U.S. Air Force Lieutenant Colonel Guion S. Bluford becomes the first African American to travel into space when the space shuttle Challenger lifts off on its third mission. It was the first night launch of a space shuttle, and many people stayed up late to watch the spacecraft roar up from Cape Canaveral, Florida, at 2:32 a.m.
The Challenger spent six days in space, during which time Bluford and his four fellow crew members launched a communications satellite for the government of India, made contact with an errant communications satellite, conducted scientific experiments, and tested the shuttle’s robotic arm. Just before dawn on September 5, the shuttle landed at Edwards Air Force Base in California, bringing an end to the most flawless shuttle mission to that date.
Guion Stewart Bluford II was born in Philadelphia in 1942. From an early age, “Guy” was fascinated with flight and decided he wanted to design and build airplanes. In 1964, he graduated from Penn State with a degree in aerospace engineering. Deciding he’d need to know how to fly planes if he wanted to build them, he entered the U.S. Air Force and graduated with his pilot wings in 1965. He was assigned to a fighter squadron in Vietnam, where he flew 144 combat missions. After combat service, he became a flight instructor and in the 1970s went on to receive a master’s degree and doctorate in aerospace engineering from the Air Force Institute of Technology.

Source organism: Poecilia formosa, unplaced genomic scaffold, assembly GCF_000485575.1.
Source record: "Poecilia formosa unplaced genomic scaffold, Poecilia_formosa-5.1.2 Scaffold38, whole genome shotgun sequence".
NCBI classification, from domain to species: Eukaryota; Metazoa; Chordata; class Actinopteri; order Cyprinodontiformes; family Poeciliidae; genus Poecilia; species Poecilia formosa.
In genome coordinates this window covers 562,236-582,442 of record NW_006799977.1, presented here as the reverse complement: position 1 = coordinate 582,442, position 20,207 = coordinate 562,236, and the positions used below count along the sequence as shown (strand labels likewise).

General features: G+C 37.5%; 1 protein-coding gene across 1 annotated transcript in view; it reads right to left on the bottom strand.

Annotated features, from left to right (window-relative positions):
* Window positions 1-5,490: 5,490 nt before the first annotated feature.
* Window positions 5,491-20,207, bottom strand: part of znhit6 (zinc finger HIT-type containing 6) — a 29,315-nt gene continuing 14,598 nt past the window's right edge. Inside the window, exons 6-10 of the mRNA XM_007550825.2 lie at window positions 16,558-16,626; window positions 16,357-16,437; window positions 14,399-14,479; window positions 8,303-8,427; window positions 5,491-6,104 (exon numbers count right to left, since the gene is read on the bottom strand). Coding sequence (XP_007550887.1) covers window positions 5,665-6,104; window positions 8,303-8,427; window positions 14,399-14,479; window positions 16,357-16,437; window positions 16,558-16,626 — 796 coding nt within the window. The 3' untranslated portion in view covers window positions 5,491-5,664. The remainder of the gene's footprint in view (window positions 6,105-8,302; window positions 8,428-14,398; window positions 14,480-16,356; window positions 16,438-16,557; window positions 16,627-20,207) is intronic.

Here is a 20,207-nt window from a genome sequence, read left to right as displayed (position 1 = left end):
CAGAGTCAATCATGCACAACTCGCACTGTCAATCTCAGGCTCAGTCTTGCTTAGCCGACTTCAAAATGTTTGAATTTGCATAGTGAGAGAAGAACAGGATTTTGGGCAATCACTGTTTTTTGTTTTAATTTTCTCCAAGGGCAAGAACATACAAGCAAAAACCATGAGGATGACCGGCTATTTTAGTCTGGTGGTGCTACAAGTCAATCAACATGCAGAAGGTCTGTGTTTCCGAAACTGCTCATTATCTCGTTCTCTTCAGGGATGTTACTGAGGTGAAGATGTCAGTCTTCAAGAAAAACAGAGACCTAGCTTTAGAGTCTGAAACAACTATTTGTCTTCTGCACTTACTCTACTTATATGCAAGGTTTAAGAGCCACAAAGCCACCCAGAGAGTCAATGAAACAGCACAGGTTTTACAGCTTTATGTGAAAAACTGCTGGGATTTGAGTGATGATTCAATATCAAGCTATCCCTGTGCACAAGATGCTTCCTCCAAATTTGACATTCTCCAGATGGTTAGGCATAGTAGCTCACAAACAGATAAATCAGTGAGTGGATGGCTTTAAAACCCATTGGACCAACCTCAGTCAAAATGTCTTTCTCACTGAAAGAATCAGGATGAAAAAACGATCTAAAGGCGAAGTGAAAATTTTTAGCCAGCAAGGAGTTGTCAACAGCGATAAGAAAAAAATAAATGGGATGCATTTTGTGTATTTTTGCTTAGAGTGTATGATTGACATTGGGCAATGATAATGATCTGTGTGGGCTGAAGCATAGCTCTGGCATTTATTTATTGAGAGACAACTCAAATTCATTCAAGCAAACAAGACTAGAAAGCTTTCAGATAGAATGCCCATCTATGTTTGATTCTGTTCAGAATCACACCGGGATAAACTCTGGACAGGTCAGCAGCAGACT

In 1979, he was accepted into the U.S. astronaut program. He made his first flight in 1983 as a mission specialist on the eighth shuttle mission. He later flew three more shuttle missions, logging a total of 700 hours in orbit. After returning from NASA, he became vice president and general manager of an engineering company in Ohio.
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